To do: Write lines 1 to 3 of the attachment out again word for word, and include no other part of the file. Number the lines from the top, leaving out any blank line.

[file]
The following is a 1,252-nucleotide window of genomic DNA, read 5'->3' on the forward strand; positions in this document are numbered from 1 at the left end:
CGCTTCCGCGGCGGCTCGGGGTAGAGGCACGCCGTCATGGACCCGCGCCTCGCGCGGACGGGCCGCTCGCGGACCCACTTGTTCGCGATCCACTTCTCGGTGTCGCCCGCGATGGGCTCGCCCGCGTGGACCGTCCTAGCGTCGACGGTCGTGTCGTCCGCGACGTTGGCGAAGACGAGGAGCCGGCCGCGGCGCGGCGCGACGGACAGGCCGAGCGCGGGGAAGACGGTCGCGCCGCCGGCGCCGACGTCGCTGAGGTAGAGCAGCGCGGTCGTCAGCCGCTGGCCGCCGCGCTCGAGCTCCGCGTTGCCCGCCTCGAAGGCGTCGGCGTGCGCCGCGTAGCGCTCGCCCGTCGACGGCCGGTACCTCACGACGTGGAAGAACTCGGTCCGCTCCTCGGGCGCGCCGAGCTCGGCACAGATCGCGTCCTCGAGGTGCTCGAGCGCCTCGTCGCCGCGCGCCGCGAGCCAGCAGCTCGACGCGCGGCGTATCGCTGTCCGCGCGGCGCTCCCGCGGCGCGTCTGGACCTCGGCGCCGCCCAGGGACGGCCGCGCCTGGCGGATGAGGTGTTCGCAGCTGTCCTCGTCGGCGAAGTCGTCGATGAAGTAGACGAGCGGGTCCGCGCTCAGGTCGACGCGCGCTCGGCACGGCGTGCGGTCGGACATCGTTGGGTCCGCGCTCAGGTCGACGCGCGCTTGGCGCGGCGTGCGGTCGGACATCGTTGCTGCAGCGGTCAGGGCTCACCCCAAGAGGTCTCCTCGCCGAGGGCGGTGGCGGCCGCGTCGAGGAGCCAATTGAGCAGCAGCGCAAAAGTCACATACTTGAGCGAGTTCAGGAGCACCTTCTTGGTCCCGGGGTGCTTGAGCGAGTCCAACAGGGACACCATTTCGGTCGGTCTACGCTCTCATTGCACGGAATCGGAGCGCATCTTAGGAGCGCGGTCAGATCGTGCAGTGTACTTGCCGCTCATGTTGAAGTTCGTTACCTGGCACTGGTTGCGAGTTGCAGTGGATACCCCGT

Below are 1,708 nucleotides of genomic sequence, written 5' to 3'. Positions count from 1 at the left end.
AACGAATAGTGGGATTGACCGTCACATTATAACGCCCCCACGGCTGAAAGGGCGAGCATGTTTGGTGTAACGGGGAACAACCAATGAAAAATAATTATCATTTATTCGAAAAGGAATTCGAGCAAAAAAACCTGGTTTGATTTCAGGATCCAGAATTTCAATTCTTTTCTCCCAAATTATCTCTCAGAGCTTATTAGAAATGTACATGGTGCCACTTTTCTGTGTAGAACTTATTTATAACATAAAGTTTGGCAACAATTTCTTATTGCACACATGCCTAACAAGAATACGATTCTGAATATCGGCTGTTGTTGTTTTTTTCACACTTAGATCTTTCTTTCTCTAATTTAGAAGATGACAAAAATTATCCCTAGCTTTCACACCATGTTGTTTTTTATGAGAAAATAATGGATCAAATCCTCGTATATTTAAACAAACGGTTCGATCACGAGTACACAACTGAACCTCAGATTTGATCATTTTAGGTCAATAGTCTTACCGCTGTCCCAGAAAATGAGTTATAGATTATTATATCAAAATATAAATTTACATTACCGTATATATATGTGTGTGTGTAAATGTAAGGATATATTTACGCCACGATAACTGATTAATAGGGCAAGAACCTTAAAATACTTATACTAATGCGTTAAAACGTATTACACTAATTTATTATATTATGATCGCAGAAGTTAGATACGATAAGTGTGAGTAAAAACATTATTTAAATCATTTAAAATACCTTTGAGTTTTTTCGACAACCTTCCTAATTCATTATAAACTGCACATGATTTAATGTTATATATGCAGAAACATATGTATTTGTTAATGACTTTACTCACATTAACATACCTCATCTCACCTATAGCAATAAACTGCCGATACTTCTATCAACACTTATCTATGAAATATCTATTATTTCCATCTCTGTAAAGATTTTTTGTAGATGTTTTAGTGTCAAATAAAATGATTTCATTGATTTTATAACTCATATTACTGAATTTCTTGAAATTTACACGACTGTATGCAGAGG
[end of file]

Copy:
The following is a 1,252-nucleotide window of genomic DNA, read 5'->3' on the forward strand; positions in this document are numbered from 1 at the left end:
CGCTTCCGCGGCGGCTCGGGGTAGAGGCACGCCGTCATGGACCCGCGCCTCGCGCGGACGGGCCGCTCGCGGACCCACTTGTTCGCGATCCACTTCTCGGTGTCGCCCGCGATGGGCTCGCCCGCGTGGACCGTCCTAGCGTCGACGGTCGTGTCGTCCGCGACGTTGGCGAAGACGAGGAGCCGGCCGCGGCGCGGCGCGACGGACAGGCCGAGCGCGGGGAAGACGGTCGCGCCGCCGGCGCCGACGTCGCTGAGGTAGAGCAGCGCGGTCGTCAGCCGCTGGCCGCCGCGCTCGAGCTCCGCGTTGCCCGCCTCGAAGGCGTCGGCGTGCGCCGCGTAGCGCTCGCCCGTCGACGGCCGGTACCTCACGACGTGGAAGAACTCGGTCCGCTCCTCGGGCGCGCCGAGCTCGGCACAGATCGCGTCCTCGAGGTGCTCGAGCGCCTCGTCGCCGCGCGCCGCGAGCCAGCAGCTCGACGCGCGGCGTATCGCTGTCCGCGCGGCGCTCCCGCGGCGCGTCTGGACCTCGGCGCCGCCCAGGGACGGCCGCGCCTGGCGGATGAGGTGTTCGCAGCTGTCCTCGTCGGCGAAGTCGTCGATGAAGTAGACGAGCGGGTCCGCGCTCAGGTCGACGCGCGCTCGGCACGGCGTGCGGTCGGACATCGTTGGGTCCGCGCTCAGGTCGACGCGCGCTTGGCGCGGCGTGCGGTCGGACATCGTTGCTGCAGCGGTCAGGGCTCACCCCAAGAGGTCTCCTCGCCGAGGGCGGTGGCGGCCGCGTCGAGGAGCCAATTGAGCAGCAGCGCAAAAGTCACATACTTGAGCGAGTTCAGGAGCACCTTCTTGGTCCCGGGGTGCTTGAGCGAGTCCAACAGGGACACCATTTCGGTCGGTCTACGCTCTCATTGCACGGAATCGGAGCGCATCTTAGGAGCGCGGTCAGATCGTGCAGTGTACTTGCCGCTCATGTTGAAGTTCGTTACCTGGCACTGGTTGCGAGTTGCAGTGGATACCCCGT

Below are 1,708 nucleotides of genomic sequence, written 5' to 3'. Positions count from 1 at the left end.